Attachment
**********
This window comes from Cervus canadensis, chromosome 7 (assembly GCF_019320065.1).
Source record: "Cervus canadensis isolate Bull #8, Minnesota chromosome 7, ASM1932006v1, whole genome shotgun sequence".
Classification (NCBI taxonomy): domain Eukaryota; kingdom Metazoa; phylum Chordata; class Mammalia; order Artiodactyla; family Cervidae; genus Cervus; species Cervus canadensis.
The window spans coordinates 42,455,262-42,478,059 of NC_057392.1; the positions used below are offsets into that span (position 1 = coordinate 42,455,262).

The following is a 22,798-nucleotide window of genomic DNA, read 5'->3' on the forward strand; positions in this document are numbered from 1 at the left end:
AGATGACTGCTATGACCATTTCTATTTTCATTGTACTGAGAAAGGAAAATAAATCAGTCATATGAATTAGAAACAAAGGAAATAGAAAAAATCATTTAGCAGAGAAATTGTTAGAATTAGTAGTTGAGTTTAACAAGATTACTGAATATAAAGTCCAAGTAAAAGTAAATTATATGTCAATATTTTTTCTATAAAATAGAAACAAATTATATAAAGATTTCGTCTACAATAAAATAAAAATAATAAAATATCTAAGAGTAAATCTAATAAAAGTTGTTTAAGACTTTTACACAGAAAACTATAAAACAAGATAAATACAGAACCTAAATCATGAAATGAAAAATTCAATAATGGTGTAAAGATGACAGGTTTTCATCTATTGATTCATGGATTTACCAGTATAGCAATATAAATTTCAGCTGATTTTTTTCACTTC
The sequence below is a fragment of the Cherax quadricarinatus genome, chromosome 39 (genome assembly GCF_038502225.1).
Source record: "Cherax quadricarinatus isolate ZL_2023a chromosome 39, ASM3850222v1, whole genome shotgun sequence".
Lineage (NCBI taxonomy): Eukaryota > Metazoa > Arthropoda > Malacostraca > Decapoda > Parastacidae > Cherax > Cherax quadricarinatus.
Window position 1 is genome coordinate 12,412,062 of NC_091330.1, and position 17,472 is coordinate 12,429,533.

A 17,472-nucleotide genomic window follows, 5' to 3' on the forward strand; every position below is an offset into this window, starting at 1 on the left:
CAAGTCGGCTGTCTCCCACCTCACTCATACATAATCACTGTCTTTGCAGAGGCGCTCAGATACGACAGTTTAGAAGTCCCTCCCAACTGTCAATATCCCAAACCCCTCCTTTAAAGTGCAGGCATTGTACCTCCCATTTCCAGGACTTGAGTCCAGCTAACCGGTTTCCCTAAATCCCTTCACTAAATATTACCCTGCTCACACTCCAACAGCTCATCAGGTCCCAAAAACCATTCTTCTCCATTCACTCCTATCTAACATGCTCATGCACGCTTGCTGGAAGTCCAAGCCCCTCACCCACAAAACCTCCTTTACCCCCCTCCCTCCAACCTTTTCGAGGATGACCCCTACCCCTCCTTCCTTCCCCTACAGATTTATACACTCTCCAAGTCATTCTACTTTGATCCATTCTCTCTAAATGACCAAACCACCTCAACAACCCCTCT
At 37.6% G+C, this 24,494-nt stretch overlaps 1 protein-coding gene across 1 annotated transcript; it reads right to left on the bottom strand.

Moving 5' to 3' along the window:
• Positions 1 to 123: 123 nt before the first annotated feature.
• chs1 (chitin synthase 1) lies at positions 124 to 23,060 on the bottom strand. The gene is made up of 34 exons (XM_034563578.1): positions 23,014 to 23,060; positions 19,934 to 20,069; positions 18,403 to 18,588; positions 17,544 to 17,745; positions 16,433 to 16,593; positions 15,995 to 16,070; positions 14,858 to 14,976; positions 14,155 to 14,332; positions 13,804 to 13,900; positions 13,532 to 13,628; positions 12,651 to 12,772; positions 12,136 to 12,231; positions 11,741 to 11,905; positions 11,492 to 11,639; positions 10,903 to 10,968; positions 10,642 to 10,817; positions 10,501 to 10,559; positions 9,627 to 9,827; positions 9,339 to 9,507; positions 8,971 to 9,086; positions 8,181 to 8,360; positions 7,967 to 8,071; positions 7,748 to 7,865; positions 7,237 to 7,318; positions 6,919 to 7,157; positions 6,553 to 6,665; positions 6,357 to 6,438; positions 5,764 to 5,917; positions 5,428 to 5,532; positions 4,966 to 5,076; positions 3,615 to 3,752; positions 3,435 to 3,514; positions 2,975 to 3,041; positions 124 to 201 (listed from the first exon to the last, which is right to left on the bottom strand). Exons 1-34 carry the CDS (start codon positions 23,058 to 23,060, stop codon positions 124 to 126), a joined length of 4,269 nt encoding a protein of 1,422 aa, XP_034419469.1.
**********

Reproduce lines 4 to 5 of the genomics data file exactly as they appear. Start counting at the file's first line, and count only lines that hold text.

The window spans coordinates 42,455,262-42,478,059 of NC_057392.1; the positions used below are offsets into that span (position 1 = coordinate 42,455,262).

The following is a 22,798-nucleotide window of genomic DNA, read 5'->3' on the forward strand; positions in this document are numbered from 1 at the left end: